Making Thunderbolt mobile
Earlier this week, I launched a mobile version of Thunderbolt, which is designed to work on almost all web-capable handsets and mobile devices. There are many options when building a mobile website and a lot to consider, so I thought it would be useful to run through the choices I made and how the site was created.
I’ve been doing a lot of research and testing on mobile websites at work recently, so I was curious how I’d create one for Thunderbolt.
Although mobile usage currently accounts for a very small percentage of the site’s traffic, it’s growing and mobile users are more likely to be regular visitors. Catering for our most valuable and loyal visitors should be a top priority, even if there are only a few of them.
It’s also important for us to be a leader in our small field. None of the other AIGW members have a mobile website, so being the first allows us to establish the best practice for what we do and start a discussion on how independent sites like Thunderbolt interact with our readers when they’re mobile.
Who and what to design for
Mobile websites have many more limitations than desktop sites due to screen size, bandwidth and so on. Because of this, you have to focus on designing the core functionality of a site or service, not all of it.
However, what might be core functionality on the desktop isn’t necessarily core functionality on mobile. Before designing what a mobile site looks like and how it works, you have to consider who the site will be used by and what for. Once you establish the context of use, you can determine the best experience to provide.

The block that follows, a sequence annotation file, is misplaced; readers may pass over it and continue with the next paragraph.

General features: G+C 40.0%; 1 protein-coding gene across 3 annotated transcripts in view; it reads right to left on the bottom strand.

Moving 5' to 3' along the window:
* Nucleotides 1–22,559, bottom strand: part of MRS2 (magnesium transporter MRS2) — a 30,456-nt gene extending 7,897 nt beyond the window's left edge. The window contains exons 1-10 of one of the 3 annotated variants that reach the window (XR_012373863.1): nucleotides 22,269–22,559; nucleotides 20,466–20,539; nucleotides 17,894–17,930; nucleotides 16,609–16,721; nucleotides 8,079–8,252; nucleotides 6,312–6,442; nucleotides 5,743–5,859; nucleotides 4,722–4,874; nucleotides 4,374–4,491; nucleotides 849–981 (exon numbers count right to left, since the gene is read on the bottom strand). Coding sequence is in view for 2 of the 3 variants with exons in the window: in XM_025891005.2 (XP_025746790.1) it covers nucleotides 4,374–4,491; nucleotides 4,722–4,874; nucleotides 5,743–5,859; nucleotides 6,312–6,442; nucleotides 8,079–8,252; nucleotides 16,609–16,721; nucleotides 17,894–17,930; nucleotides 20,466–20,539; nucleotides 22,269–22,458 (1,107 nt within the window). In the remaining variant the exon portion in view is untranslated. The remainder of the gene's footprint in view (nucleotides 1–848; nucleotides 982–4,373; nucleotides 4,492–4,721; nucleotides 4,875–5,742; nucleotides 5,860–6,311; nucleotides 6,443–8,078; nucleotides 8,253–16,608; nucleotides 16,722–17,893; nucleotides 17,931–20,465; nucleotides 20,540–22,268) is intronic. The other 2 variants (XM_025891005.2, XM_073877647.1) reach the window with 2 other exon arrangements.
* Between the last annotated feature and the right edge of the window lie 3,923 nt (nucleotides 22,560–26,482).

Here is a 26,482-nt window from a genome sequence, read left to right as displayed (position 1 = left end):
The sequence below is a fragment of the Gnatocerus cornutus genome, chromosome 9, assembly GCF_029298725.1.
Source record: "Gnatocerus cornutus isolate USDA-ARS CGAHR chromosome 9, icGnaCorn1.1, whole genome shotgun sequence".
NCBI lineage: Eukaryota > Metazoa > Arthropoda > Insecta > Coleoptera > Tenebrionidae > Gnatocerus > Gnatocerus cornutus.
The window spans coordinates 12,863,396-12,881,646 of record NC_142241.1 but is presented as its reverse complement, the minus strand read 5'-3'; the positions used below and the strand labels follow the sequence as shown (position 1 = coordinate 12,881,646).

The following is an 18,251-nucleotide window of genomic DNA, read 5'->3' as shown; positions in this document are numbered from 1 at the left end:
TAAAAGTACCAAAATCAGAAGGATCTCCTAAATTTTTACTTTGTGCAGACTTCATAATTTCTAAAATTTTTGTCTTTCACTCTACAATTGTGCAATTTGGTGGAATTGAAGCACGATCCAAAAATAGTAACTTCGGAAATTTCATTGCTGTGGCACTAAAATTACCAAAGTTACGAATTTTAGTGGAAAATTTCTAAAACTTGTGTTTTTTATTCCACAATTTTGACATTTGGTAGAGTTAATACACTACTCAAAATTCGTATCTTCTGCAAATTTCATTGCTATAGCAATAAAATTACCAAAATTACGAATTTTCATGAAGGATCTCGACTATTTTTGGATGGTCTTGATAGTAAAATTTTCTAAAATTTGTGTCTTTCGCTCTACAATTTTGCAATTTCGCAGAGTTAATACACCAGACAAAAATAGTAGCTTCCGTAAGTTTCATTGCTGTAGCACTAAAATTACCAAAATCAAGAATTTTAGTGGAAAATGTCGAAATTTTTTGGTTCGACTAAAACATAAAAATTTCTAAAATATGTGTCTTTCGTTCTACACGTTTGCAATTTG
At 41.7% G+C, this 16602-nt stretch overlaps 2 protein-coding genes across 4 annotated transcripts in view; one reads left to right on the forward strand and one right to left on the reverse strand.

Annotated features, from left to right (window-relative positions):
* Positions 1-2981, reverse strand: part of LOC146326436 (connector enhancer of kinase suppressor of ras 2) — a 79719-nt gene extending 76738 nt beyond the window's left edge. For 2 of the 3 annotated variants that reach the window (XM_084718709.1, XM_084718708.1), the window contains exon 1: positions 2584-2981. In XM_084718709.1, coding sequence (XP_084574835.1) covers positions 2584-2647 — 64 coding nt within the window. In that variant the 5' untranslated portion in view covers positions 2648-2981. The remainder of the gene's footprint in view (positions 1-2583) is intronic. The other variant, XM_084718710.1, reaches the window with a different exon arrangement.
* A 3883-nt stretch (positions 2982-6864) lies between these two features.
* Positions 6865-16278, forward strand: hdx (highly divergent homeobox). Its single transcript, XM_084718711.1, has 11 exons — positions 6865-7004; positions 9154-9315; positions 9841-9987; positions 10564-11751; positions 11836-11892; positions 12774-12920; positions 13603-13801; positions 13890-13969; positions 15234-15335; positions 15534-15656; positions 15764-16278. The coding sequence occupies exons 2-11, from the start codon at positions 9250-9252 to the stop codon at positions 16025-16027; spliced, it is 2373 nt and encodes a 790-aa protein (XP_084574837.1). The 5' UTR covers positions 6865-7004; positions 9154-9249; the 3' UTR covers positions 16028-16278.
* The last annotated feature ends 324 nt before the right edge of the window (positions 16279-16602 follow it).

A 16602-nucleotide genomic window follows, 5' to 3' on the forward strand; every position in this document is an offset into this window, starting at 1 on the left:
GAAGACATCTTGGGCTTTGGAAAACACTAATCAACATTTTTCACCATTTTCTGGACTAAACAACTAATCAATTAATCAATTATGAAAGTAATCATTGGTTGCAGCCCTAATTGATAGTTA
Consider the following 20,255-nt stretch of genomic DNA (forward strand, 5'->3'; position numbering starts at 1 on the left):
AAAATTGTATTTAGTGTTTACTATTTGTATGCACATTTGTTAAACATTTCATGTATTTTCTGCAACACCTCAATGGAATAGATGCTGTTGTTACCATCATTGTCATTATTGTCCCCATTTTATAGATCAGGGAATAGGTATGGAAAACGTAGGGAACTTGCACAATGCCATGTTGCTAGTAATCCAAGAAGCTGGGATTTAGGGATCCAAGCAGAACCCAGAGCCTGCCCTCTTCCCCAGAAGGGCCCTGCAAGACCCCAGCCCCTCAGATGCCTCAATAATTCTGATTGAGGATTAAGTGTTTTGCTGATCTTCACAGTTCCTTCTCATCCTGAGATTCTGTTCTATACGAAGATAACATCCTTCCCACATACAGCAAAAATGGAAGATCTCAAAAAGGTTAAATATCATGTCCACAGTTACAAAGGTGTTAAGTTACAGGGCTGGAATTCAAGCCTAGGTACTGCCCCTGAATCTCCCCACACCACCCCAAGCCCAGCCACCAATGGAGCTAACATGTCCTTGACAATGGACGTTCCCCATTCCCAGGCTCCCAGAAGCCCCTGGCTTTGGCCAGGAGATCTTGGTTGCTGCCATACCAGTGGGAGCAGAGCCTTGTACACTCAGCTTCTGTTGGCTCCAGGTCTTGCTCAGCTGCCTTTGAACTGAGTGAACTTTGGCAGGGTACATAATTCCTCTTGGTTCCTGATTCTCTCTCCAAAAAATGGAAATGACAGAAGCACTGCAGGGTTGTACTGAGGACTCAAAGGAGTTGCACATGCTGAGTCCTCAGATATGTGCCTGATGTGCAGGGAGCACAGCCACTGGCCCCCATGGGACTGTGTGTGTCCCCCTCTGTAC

Given the data from our analytics, my knowledge of Thunderbolt’s forum users and what I’ve seen from projects at work, I decided to design for three core scenarios:
- You have spare time and want to check the latest articles
- You want to find a specific article or see if there are articles about a specific game
- You want to check the forum
These map to three core functions:
- Latest articles
This formed the basis of the mobile site’s structure and navigation, which would also include an About page, for those that are not returning visitors.
There are many options to consider when designing a mobile website, but after much research, I decided to build a separate mobile website and then switch users to the appropriate site using device detection.
Device detection is not ideal, but serving the same content to both desktop and mobile (especially images) is not an option. Building a separate site from scratch also uncouples you from the additional content and layout of the main site, allowing you to concentrate on the mobile experience.
We already create a number of header images for each article, some of which are conveniently sized for use on the mobile site, so these we simply re-used. For re-sizing screenshots, I opted to use tinySrc, a free third-party service.
Device detection is done using the Detect Mobile Browsers, a free PHP script. Users can switch between the mobile and desktop Thunderbolt sites, with a cookie used to remember when their preference is to view the desktop site.
Almost all of the backend code was used, unaltered, from the main Thunderbolt site. As so few changes to this were required, the total implementation time was only two (fairly lazy) days.
Creating a mobile site for Thunderbolt took quite a bit of time to research, but it was surprisingly quick to do. The resulting site speaks for itself: using Thunderbolt on your mobile device is now much quicker and (hopefully) more focused towards what our readers want to do when they’re on their phones.